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Happy 250th Birthday, Encyclopedia Britannica
Before the Internet and before Wikipedia there was the Encyclopedia Britannica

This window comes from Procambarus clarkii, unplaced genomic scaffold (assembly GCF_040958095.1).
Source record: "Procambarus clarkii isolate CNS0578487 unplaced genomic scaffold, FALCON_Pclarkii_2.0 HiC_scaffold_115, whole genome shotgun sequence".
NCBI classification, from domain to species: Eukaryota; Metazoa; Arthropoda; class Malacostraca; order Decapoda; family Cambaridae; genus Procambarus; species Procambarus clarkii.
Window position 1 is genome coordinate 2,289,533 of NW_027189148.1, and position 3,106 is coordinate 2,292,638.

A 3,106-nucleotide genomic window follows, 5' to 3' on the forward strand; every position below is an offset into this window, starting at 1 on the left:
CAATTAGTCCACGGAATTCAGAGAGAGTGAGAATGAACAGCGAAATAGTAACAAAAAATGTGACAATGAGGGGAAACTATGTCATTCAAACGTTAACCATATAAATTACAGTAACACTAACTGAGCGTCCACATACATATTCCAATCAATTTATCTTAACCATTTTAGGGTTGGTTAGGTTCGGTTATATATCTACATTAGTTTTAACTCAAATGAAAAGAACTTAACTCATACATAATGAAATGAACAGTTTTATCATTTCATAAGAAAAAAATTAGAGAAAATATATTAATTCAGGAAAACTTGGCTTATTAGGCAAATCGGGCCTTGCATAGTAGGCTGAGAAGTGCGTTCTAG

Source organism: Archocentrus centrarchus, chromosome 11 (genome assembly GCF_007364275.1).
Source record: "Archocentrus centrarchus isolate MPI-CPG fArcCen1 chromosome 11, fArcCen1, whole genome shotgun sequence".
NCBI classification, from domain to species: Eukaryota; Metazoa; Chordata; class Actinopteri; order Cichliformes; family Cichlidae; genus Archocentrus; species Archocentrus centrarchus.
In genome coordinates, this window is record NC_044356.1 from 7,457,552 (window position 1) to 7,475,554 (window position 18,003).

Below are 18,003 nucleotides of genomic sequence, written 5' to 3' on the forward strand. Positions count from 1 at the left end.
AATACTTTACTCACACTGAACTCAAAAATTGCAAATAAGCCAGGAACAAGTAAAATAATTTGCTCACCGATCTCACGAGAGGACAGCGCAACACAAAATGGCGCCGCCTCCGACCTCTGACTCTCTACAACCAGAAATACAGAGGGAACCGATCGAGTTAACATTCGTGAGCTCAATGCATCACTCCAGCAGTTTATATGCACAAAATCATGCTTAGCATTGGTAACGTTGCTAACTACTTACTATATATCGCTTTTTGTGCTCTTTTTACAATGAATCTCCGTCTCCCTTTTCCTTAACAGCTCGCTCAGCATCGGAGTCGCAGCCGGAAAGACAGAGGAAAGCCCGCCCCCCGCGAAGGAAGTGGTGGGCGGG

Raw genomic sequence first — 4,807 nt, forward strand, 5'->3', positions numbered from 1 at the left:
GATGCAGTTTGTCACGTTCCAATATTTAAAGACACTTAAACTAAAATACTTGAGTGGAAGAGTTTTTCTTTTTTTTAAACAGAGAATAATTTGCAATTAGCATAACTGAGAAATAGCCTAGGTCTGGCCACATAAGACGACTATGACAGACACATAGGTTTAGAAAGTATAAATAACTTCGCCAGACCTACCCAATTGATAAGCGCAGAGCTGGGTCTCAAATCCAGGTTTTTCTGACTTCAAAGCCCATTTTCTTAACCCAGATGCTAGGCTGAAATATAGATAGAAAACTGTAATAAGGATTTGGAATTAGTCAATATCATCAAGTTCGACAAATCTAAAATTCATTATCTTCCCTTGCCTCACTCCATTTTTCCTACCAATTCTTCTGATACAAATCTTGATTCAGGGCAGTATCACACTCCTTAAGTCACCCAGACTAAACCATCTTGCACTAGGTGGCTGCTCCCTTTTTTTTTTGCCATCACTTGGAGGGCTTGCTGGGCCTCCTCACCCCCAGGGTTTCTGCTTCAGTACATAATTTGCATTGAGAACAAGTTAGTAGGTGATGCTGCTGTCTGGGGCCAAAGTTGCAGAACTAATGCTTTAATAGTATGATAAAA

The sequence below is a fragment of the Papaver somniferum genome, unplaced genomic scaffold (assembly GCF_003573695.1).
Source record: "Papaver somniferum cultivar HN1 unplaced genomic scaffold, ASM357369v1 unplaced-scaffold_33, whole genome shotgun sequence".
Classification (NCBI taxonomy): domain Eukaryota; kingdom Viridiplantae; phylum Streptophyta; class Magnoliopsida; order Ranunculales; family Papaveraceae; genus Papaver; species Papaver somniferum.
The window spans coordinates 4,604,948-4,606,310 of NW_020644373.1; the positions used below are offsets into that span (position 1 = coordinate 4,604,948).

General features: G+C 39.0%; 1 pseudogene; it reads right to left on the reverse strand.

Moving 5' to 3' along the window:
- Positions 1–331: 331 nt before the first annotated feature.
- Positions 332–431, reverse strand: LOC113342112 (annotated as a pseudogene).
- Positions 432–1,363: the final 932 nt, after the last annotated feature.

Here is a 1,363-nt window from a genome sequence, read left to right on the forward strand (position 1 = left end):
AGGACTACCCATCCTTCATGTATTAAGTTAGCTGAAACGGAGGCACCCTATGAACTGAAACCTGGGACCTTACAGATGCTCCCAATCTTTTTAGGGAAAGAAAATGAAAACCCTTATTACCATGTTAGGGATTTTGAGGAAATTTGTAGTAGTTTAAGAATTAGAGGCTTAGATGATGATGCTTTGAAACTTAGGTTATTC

For many kids growing up in those pre-Internet days, reading a volume of the Encyclopedia Britannica was done as much for pleasure as it was for research. A general knowledge reference work, the Encyclopedia Britannica was first published in 1768 in Scotland. Its first edition had three volumes. By its eleventh edition, Britannica had expanded to 29 volumes and had moved to the United States. In 1938, the encyclopedia began continuous revision of its entries which allowed it to be more up-to-date and to publish more frequently. Over time, like other publications in the digital age, Britannica felt the pressure of the cost to produce its volumes of information and morphed into an online-only source in 2012. Britannica’s entries -- over 500,000 topics in total in each edition -- were and continue to be written by noted scholars and experts in their subjects. Contributors have included scientists Albert Einstein and Marie Curie to world leaders Jimmy Carter and Desmond Tutu. Because of the depth and breadth of its information, the Encyclopedia Britannica was recognized as the "Rolls-Royce of reference works." eLibrary offers two abridged versions of Encyclopedia Britannica among its titles -- Britannica Concise Encyclopedia and Compton's by Britannica. Each of these versions is easily accessible either by clicking on Books in Advanced Search and searching the publication name or by searching the publication name using the PUB operator -- PUB(Britannica Concise Encyclopedia). While not without criticism, unlike Wikipedia, which even according to itself is not a reliable source, the Encyclopedia Britannica is considered a scholarly source whose entries are trustworthy and editorially vetted. Its references provide a good overview of the subject your student is researching.